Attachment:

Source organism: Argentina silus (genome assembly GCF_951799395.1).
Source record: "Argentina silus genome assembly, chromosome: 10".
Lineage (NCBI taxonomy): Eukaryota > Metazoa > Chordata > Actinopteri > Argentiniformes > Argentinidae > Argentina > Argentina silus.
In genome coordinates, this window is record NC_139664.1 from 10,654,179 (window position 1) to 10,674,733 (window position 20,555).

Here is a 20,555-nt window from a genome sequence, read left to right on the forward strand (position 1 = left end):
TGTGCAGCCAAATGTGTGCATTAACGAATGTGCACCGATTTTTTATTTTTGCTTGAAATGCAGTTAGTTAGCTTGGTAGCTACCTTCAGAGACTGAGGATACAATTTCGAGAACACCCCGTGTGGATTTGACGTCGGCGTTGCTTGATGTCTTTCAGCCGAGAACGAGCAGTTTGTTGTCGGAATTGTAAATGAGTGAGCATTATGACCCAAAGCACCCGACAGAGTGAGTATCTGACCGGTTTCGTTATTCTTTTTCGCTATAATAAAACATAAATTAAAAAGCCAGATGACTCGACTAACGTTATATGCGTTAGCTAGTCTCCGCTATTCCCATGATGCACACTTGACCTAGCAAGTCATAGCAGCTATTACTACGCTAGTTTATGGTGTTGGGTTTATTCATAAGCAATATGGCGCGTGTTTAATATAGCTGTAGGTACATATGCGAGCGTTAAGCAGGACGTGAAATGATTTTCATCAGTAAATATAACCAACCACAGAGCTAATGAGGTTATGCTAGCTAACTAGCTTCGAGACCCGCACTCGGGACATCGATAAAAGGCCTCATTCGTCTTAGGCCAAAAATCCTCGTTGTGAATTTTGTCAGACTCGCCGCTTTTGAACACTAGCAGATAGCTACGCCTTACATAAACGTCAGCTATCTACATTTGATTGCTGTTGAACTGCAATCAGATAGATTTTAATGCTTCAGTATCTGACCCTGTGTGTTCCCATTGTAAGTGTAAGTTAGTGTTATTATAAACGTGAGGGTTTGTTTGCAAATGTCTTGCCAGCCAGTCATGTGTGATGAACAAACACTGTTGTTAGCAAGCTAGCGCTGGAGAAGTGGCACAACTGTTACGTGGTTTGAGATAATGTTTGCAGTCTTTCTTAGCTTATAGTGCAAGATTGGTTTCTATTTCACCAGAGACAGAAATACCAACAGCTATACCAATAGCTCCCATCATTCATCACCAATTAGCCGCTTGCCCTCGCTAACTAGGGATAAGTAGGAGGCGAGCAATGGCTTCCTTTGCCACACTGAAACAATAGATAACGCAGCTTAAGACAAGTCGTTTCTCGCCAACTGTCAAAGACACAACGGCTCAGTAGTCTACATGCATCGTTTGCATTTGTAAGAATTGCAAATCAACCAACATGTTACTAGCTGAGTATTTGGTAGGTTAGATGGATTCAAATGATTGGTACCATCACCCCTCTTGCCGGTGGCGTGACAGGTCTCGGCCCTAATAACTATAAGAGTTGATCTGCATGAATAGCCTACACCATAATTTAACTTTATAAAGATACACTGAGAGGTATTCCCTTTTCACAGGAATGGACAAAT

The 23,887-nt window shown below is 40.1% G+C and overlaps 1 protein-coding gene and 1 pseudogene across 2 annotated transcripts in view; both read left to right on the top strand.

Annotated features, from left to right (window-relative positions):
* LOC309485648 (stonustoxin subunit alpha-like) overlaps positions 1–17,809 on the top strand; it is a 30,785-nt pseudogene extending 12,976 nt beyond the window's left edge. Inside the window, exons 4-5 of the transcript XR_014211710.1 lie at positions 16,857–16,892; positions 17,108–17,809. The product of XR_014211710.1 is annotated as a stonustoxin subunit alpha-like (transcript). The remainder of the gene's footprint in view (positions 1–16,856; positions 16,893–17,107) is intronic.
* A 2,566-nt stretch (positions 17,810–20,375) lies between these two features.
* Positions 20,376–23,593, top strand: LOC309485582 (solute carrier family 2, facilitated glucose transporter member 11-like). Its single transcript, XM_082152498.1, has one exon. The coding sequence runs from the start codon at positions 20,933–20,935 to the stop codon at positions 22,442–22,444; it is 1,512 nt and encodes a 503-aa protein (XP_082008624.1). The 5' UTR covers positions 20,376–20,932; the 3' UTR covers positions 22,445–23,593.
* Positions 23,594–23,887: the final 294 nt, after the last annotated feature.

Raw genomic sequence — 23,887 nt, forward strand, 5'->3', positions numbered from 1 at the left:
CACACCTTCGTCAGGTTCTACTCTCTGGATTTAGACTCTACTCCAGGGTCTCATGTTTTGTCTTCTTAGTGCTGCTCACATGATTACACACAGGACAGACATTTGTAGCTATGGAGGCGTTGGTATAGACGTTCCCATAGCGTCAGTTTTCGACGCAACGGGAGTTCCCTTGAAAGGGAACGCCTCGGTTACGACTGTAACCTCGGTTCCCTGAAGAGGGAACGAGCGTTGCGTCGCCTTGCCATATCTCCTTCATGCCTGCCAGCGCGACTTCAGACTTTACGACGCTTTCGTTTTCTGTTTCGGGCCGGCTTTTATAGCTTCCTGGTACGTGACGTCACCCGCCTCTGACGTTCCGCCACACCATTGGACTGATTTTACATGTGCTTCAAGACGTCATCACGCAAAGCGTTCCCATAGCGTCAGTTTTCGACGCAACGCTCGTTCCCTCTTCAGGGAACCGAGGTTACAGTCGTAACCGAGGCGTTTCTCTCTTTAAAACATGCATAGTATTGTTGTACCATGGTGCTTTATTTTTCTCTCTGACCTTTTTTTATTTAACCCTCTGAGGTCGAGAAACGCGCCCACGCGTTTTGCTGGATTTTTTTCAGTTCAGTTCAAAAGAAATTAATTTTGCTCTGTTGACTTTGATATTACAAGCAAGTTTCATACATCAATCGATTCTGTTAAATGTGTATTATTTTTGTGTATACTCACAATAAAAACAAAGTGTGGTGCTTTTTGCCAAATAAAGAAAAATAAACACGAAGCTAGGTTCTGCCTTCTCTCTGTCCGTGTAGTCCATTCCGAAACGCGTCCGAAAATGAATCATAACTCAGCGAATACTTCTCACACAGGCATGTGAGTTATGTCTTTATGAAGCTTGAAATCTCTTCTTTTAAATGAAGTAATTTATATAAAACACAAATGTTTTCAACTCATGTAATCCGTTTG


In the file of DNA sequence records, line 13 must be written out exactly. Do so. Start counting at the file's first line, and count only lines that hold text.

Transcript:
Raw genomic sequence — 23,887 nt, forward strand, 5'->3', positions numbered from 1 at the left: